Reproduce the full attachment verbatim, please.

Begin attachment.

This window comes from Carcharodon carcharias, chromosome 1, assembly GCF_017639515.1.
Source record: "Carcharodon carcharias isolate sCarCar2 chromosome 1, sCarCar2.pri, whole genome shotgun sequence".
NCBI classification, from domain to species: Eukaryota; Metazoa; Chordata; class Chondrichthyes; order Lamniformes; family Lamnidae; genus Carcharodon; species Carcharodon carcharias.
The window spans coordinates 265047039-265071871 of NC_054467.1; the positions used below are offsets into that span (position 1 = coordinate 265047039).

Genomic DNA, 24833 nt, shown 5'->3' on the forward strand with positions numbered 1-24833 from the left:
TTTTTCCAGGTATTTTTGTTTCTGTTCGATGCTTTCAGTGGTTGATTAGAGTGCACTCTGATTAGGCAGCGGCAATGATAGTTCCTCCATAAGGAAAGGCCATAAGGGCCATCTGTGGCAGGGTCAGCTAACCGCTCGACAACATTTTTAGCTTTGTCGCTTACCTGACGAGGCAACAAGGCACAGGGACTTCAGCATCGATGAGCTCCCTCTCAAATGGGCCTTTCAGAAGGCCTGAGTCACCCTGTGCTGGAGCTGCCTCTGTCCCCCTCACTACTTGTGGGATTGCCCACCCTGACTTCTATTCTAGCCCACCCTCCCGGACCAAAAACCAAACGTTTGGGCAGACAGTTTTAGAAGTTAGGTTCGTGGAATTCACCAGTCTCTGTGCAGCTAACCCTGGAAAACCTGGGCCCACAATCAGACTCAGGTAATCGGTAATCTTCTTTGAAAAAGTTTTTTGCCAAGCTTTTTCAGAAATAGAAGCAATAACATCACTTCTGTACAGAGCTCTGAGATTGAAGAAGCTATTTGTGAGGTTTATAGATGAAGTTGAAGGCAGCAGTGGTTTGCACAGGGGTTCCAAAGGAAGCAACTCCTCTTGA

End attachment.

This window comes from Carcharodon carcharias, chromosome 1, assembly GCF_017639515.1.
Source record: "Carcharodon carcharias isolate sCarCar2 chromosome 1, sCarCar2.pri, whole genome shotgun sequence".
NCBI classification, from domain to species: Eukaryota; Metazoa; Chordata; class Chondrichthyes; order Lamniformes; family Lamnidae; genus Carcharodon; species Carcharodon carcharias.
The window spans coordinates 265047039-265071871 of NC_054467.1; the positions used below are offsets into that span (position 1 = coordinate 265047039).

Genomic DNA, 24833 nt, shown 5'->3' on the forward strand with positions numbered 1-24833 from the left:
TTTTTCCAGGTATTTTTGTTTCTGTTCGATGCTTTCAGTGGTTGATTAGAGTGCACTCTGATTAGGCAGCGGCAATGATAGTTCCTCCATAAGGAAAGGCCATAAGGGCCATCTGTGGCAGGGTCAGCTAACCGCTCGACAACATTTTTAGCTTTGTCGCTTACCTGACGAGGCAACAAGGCACAGGGACTTCAGCATCGATGAGCTCCCTCTCAAATGGGCCTTTCAGAAGGCCTGAGTCACCCTGTGCTGGAGCTGCCTCTGTCCCCCTCACTACTTGTGGGATTGCCCACCCTGACTTCTATTCTAGCCCACCCTCCCGGACCAAAAACCAAACGTTTGGGCAGACAGTTTTAGAAGTTAGGTTCGTGGAATTCACCAGTCTCTGTGCAGCTAACCCTGGAAAACCTGGGCCCACAATCAGACTCAGGTAATCGGTAATCTTCTTTGAAAAAGTTTTTTGCCAAGCTTTTTCAGAAATAGAAGCAATAACATCACTTCTGTACAGAGCTCTGAGATTGAAGAAGCTATTTGTGAGGTTTATAGATGAAGTTGAAGGCAGCAGTGGTTTGCACAGGGGTTCCAAAGGAAGCAACTCCTCTTGA